Mantello certainly doesn’t take any emotional shortcuts in his hectoring, crusading and, in the end, extremely moving depiction of Ned Weeks, Larry Kramer’s surrogate in “The Normal Heart,” a play that has aged much more gracefully than I would have expected, thanks in large part to a note-perfect production directed by Joel Grey and George C. Wolfe. The conflicted inner life of the protagonist is laid bare by Mantello, who understands that even a public crisis as overwhelming as the early days of the AIDS epidemic is experienced personally through the filter of one’s past, present and imagined future. Better known as a Tony-winning director than as one of the original Broadway cast members of “Angels in America,” Mantello fastens not only to Ned’s political indignation and grief but also to his insecurities, doubts, dashed dreams and implacable hopes. Overcome by loss, Ned responds in this production with a sorrow that is at once communally shared and utterly unique. Kramer’s work, often assumed to be an op-ed masquerading as a play, is revealed by Mantello’s radical honesty to be first and foremost a character-centered drama.

Bedford (who would have been a shoo-in for the Tony had his performance been logically placed in the featured actor category) and Rylance bestow pleasures of another sort — that of watching great athletes masterfully executing their game plans. Bedford’s Lady Bracknell enters a drawing room like a cruise ship docking in a familiar port of call. Every glacial head-turn shores up the English class system. When an epigram is uttered, it’s with the same nonchalance with which this redoubtable matriarch condescends to take a sip of tea. Rylance approaches his character, a Pied Piper of hard partying strays, like an Olympian commencing a deranged triathlon. (Not for nothing does he acknowledge his trainer and chiropractor in his playbill bio.) When he launches into one of Rooster’s tall tales, it’s with the enthusiasm of a contemporary Homer inaugurating a new set of myths. His morning ablutions, aimed at counteracting a colossal hangover, are performed with the manic, calorie-burning zeal of Sutton Foster’s ecstatic numbers in the current Broadway revival of “Anything Goes.”

Classical all-stars

Behind the giddy aplomb of Bedford and Rylance lies a wealth of classical theater experience. Both were trained at the Royal Academy of Dramatic Art and both have the kind of gold-plated stage résumés one could be forgiven for assuming died out with Laurence Olivier. (Bedford, long an expat living in North America, was brought to New York by his mentor John Gielgud in 1959 and has been a mainstay of the Stratford Shakespeare Festival in Canada for 27 years; Rylance, an equally accomplished Shakespearean who spent a good portion of his youth in the U.S., was the artistic director of Shakespeare’s Globe Theatre in London). Tony winners both, they are extolled for their intelligence, comic flair, flexibility and, yes, vulnerability. Though they can masterfully affect a stiff upper lip, their success in the New World is a credit to the way they combine sublime craftsmanship with humanity.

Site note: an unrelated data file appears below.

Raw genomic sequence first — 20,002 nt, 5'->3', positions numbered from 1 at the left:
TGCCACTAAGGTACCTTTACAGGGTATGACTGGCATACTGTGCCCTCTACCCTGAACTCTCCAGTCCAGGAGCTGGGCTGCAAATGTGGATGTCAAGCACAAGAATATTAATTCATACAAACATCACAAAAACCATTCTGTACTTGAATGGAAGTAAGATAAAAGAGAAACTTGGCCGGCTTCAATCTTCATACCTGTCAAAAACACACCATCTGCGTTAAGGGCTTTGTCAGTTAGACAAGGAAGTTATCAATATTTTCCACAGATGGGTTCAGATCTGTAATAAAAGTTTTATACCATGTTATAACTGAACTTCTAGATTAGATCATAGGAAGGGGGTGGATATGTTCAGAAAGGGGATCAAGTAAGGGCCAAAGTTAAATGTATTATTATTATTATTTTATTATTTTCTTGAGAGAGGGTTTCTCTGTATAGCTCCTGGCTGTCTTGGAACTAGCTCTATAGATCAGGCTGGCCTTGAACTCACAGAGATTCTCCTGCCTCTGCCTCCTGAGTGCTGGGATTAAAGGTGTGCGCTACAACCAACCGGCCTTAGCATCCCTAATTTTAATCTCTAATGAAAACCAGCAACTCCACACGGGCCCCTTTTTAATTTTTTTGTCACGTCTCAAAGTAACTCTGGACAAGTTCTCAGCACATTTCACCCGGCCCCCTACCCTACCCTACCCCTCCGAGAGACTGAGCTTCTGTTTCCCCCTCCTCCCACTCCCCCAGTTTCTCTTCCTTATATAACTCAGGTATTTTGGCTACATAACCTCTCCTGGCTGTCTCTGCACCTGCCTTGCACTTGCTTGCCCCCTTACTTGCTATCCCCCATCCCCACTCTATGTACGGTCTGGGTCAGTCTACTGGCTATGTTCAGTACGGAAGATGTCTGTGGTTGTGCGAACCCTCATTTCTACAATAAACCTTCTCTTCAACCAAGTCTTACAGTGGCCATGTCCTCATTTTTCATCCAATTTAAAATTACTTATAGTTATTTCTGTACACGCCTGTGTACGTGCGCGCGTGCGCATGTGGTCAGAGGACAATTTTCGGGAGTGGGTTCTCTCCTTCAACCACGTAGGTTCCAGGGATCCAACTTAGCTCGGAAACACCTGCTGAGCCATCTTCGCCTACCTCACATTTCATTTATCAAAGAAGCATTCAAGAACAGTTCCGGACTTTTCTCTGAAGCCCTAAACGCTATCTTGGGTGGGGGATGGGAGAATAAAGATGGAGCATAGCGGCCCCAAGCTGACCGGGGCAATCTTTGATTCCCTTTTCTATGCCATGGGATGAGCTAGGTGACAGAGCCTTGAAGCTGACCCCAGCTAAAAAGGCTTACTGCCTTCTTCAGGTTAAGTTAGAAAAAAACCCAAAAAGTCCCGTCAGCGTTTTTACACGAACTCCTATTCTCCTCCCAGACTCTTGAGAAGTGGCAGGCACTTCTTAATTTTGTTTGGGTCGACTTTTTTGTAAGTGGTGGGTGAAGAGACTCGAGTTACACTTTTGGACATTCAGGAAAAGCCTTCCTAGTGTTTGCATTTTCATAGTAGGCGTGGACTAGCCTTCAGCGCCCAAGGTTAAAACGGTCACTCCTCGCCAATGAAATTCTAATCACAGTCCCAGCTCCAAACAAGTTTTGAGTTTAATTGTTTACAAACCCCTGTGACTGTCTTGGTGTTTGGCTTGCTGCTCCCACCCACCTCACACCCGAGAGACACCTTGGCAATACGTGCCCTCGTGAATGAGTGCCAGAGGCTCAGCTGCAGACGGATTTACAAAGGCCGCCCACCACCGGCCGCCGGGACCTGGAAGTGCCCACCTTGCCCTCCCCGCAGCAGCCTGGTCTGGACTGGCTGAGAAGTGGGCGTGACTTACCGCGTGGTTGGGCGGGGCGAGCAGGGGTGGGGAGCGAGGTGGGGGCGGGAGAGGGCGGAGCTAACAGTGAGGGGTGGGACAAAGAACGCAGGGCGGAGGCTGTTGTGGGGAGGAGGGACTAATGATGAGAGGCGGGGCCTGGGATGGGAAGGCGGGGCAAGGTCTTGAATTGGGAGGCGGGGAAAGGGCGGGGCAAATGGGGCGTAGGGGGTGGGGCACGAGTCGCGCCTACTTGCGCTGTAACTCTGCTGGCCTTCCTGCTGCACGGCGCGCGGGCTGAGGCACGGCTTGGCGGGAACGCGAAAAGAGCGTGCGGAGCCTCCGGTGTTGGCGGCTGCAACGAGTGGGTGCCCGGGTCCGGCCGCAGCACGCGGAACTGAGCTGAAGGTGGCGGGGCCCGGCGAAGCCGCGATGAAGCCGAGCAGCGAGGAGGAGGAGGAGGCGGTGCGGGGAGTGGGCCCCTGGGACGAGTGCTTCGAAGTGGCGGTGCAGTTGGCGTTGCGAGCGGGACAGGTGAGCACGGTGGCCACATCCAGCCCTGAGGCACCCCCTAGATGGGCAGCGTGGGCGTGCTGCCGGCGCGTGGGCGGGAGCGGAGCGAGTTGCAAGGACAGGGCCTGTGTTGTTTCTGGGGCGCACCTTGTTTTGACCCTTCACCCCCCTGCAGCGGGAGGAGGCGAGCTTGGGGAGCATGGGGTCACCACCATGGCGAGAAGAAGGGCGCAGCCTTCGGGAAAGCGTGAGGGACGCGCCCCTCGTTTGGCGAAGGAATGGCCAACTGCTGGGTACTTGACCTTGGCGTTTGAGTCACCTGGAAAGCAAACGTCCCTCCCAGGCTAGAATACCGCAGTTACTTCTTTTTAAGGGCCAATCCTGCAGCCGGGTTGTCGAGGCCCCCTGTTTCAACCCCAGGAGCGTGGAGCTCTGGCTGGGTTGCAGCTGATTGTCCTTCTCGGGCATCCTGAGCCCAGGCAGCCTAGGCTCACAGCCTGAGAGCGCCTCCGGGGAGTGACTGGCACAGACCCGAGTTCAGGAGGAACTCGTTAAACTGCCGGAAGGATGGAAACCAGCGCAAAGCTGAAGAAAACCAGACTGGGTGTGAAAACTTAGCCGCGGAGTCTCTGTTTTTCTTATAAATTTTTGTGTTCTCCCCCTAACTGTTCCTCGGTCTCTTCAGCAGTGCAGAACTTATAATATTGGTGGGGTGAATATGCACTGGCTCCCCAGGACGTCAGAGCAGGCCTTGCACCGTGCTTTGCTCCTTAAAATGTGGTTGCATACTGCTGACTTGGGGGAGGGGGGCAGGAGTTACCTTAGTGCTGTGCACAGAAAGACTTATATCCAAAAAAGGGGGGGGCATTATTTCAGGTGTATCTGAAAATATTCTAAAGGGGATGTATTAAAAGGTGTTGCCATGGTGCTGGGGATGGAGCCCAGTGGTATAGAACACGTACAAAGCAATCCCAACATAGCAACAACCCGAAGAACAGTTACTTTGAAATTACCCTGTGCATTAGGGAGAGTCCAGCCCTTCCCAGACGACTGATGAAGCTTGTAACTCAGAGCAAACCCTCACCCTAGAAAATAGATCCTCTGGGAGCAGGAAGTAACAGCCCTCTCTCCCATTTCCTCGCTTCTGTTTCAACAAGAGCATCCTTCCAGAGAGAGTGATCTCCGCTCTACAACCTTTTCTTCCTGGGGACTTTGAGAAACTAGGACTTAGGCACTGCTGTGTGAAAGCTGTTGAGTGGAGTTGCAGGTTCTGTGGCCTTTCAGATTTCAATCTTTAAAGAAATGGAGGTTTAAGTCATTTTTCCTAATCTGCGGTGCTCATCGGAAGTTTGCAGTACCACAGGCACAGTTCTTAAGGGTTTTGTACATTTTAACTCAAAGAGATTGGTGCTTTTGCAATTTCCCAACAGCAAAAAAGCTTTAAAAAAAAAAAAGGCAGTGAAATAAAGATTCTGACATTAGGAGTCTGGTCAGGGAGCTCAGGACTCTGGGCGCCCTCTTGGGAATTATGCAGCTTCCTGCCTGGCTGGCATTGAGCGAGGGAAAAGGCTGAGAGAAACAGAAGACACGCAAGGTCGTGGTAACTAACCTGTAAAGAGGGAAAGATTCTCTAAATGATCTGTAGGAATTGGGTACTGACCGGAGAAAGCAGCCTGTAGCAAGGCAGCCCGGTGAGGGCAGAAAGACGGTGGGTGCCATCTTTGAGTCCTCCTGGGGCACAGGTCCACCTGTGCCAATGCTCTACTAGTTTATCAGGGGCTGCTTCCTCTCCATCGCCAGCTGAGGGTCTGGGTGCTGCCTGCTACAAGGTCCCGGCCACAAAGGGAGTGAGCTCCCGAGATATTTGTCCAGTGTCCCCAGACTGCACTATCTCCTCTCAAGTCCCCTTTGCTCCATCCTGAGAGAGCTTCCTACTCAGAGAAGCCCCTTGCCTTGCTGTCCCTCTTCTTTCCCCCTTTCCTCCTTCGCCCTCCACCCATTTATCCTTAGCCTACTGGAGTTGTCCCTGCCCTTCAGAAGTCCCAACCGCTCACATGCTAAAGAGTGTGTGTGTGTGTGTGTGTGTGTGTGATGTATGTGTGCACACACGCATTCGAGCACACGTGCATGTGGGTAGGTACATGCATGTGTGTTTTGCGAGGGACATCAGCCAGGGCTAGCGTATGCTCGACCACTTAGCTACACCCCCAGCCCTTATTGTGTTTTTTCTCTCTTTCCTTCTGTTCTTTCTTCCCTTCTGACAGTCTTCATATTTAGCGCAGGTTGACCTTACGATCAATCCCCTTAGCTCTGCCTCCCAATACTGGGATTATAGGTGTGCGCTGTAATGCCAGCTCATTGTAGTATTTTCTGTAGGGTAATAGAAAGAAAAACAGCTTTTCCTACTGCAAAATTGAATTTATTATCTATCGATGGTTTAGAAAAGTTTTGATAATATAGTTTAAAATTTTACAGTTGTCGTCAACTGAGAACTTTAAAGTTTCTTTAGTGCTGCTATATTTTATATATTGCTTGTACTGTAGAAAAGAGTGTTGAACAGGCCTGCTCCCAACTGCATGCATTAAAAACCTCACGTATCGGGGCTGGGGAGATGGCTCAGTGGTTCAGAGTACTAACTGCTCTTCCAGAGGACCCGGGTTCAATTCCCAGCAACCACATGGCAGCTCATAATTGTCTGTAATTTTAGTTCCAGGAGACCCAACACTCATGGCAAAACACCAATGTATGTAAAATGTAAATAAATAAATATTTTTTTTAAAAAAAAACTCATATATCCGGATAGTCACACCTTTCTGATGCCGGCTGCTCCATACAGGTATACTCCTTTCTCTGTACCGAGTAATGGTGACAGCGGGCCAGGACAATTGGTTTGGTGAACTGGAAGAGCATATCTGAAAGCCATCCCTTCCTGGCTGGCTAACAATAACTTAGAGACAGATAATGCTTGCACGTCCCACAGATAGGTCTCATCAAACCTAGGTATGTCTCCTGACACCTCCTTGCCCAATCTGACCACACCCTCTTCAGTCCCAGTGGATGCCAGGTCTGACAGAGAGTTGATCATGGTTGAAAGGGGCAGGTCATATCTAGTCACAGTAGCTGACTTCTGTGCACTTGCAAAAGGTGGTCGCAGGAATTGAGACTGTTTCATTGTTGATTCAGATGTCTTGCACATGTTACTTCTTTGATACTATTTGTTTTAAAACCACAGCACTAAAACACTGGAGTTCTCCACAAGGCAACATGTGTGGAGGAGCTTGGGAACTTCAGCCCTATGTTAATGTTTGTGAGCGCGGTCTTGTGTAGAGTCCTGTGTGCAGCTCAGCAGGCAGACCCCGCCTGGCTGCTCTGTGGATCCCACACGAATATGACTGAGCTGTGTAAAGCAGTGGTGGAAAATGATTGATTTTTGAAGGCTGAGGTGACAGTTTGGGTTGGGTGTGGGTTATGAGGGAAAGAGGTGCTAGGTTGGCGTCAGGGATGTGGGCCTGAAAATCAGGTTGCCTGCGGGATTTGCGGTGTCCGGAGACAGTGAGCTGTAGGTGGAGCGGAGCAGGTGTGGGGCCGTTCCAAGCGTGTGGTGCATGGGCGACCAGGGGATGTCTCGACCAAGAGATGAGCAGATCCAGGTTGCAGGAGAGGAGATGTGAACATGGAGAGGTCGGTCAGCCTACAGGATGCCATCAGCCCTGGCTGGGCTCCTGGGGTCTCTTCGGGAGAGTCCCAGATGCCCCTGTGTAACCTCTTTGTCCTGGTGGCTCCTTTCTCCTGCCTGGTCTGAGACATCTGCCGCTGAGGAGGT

You want both of them on your all-star repertory team. They have a versatility that is exceedingly difficult to acquire in the States, where theater is rarely the primary focus of our most prominent acting talents. Pacino collects Golden Globes, Mantello is still raking in the dough for having directed “Wicked” and Cannavale is a tall, dark and handsome presence with an Emmy for his work on “Will & Grace.” When these men return to the stage to act, they invariably seek a role that will fire them up emotionally or grant them the opportunity to reveal hidden aspects of the life they’re playing.

Of course there are plenty of counterexamples to prove that nationality isn’t theatrical destiny. Dakin Matthews demonstrates that an American can indeed enjoy a British-style career without giving up his passport, while an English stage star such as Simon Russell Beale can be described as many things (exceptionally literate and witty), but cold and calculating are not among them.

Tradition matters, but whether you prefer internal luminosity to external dazzle is ultimately a matter of taste, not citizenship. I’m partial to acting that ruthlessly mines the self for illumination. But this year’s unusually tight Tony race for best dramatic actor allows us to celebrate performers who are separated by more than a common language yet united in their ability to get the job done.

charles.mcnulty@latimes.com